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Local bodies push governor on bill

Drew Granthum
For the FCT

MONTGOMERY – Rep. Johnny Mack Morrow didn’t mince words at press conference Tuesday to discuss the vetoing of the Volunteer Security Force Bill, or HB 116.
“We beg you, Governor Bentley, please answer this wake up call,” he said. “And make security in our public schools a top priority of your administration.”
Morrow, along with Sen. Roger Bedford, is planning to re-file the bill, which would allow for schools in rural areas to create a volunteer security force in a partnership with local law enforcement, in the event an intruder were to come on to their campuses. The bill would only apply to schools who had no student resource officer and were in remote areas that would take law enforcement agencies an extended period of time to reach.
Morrow called into question what he felt was a lack of emphasis on the safety of students.
“The Connecticut murders and the Dale County murder all occurred with the last four months and the Governor and the legislative leadership have yet to come forward with a plan,” he said. “[One] to protect our pre-k through 12th grade students who attend public school in Alabama; it’s like [the shootings] never happened.”
He also said the intent of the press conference was to address growing concern about the safety of students in rural schools.
“[It]’s about two issues: the first issues is ‘Do we provide the same degree of security to our public school children as we provide to our Governor and legislature, to adults who attend college, and to county officials in courthouses,” he said. “The second issue [is] now that [the Governor and House of Representatives has] rejected the security plan developed by Franklin County law enforcement and education leaders…what is your plan to protect Franklin County students?”
Also on hand to speak was Franklin County Schools Superintendent Gary Williams, who expressed his concerns about the time in which law enforcement agencies would be able to reach a rural school should something happen.
“Most of these schools would take up to 30 minutes for law enforcement to get there in an emergency situation,” he said. “We do have two schools inside the city limits, but there might be one officer that could get to the school within five to ten minutes, which five to ten minutes with an intruder in the school with an automatic weapon would seem like an eternity.”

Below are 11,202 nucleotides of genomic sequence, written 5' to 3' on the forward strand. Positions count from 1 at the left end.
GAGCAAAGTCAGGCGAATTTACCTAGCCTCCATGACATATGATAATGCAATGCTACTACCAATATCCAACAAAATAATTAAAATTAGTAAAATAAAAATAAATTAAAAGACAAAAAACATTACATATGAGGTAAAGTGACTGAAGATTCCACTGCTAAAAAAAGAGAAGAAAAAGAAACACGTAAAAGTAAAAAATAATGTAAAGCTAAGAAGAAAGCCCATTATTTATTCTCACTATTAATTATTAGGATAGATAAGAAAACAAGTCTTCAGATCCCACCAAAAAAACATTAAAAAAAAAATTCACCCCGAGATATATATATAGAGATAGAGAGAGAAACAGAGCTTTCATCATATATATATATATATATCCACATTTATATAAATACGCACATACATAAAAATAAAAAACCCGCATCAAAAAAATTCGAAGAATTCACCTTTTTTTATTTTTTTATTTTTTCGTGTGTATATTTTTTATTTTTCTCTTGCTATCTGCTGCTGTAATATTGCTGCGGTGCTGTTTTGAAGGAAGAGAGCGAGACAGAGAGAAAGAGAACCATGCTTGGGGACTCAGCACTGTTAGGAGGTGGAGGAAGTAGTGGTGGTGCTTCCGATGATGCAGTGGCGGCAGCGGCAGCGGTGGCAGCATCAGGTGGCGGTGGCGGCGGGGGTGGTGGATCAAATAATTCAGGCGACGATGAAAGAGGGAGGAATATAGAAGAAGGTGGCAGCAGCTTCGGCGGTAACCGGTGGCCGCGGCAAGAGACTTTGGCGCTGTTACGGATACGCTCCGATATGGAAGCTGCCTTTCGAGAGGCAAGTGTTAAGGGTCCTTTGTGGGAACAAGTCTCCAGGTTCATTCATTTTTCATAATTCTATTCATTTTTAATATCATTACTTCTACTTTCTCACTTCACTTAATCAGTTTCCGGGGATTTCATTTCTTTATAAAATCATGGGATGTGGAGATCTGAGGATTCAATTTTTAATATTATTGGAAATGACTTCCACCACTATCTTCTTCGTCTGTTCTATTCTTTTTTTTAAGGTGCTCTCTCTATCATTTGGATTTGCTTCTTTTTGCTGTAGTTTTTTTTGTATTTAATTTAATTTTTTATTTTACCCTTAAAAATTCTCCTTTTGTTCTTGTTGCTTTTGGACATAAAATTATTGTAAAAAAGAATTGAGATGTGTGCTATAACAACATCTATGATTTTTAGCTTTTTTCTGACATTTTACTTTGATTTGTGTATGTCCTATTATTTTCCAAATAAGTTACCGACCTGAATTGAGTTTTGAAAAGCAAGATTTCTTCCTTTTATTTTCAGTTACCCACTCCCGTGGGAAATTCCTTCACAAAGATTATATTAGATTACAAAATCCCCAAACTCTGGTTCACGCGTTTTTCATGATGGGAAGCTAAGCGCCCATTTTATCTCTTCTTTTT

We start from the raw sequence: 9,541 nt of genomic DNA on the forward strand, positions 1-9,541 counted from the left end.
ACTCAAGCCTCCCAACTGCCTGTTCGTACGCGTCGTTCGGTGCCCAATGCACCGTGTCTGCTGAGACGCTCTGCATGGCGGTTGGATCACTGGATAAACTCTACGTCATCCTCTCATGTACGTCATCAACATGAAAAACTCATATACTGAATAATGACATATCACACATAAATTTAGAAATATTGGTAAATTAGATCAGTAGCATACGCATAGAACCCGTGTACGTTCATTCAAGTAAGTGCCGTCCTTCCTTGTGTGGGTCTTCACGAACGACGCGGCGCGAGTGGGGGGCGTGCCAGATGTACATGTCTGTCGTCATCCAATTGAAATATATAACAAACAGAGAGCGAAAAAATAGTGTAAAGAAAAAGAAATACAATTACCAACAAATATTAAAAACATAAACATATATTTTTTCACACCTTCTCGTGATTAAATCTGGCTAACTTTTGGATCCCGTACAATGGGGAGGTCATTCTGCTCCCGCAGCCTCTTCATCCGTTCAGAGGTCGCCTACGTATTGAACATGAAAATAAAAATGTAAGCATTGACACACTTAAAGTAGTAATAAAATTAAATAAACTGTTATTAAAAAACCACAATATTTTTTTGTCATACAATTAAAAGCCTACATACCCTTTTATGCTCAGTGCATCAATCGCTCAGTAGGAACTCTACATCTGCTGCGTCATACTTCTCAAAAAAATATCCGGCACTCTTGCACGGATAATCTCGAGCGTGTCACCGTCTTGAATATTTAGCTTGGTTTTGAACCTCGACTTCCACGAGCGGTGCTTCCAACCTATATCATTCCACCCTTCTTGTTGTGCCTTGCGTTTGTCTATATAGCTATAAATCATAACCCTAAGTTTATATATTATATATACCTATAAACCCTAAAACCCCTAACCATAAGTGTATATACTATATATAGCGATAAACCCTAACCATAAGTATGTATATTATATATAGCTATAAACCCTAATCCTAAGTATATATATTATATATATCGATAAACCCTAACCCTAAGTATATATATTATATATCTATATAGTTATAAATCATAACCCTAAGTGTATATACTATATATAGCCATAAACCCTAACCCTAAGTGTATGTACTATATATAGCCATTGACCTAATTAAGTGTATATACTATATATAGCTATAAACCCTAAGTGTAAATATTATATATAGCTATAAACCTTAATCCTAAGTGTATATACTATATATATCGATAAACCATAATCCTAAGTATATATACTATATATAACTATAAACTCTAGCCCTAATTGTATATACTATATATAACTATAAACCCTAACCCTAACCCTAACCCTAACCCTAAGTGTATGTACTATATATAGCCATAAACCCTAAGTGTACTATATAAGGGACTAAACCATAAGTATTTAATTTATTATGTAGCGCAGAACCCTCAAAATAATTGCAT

Williams also said the county school system simply could not afford a resource officer, which salaries for range from $23,000 and up.
“Let me say this about Franklin County,” he said.  “Our finances are where we can’t hire one [student resource officer]. That’s the reason we’re passing it to Johnny Mack to do what he can in this legislative session to do what we can do to help us. We feel helpless.”
Morrow pointed out the cost of security measures for other entities, money spent to protect the governor and Northwest Shoal Community College as opposed to what is spent on protecting Franklin County students, which he listed at $0.
“Franklin County School System has 3,301 unprotected children, and the State of Alabama spent zero on those 3,301 students,” he said. “The governor, one person, [uses] $3,931,152 per year. Nineteen security guards are posted around the state house when the legislature is in session. Northwest-Shoals Community College [uses] $600,000 per year. With all this, with the Sandy Hook shooting incident, with the Dale County incident, the Governor, when he submitted his 2014 budget for the educational trust fund, he recommended no funding for school resource officers.”
In addition to Morrow and Williams speaking, Alicia Cooper, a second grade teacher at Phil Campbell Elementary spoke, along with her son Mason Swinney, a third grader at Phil Campbell.
“After the Sandy Hook shooting, Mason came in my room and told me…he was scared,” Cooper said. “He said ‘Is it going to come here, Mom?’ He said that because he lost a teacher and two classmates in the tornado April 27 [2011]. He had seen those things on TV but they had never come to Phil Campbell, and then one day they did. Our students at Phil Campbell saw death can really happen.”
The bill passed through both the House and Senate with no problem, but was vetoed by Gov. Robert Bentley on March 5, citing the need for a better explanation of the training the security force would receive in the bill.
Morrow said he felt it was a product of partisan politics.
“I would’ve added that if the governor had sent an executive amendment,” he said. “That’s all he had to do. There’s another reason; I don’t know what it is.”
In a joint release, both Morrow and Bedford called for the state legislature to increase efforts to protect students.
“It is important that we do all we can to make sure our schools are safe,” said Bedford. “We must continue to search for solutions by working with our local officials to solve the problems with the violence in our schools.”
Morrow echoed the sentiment.
“Governor Bentley has already given up his salary until the state’s unemployment rate drops and every Alabamian has a chance at a job,” he said.
“We are just asking him to make the same commitment to the safety of our children and educators.”
A representative from the National Rifle Association, which is looking at similar plans nationally, was in attendance.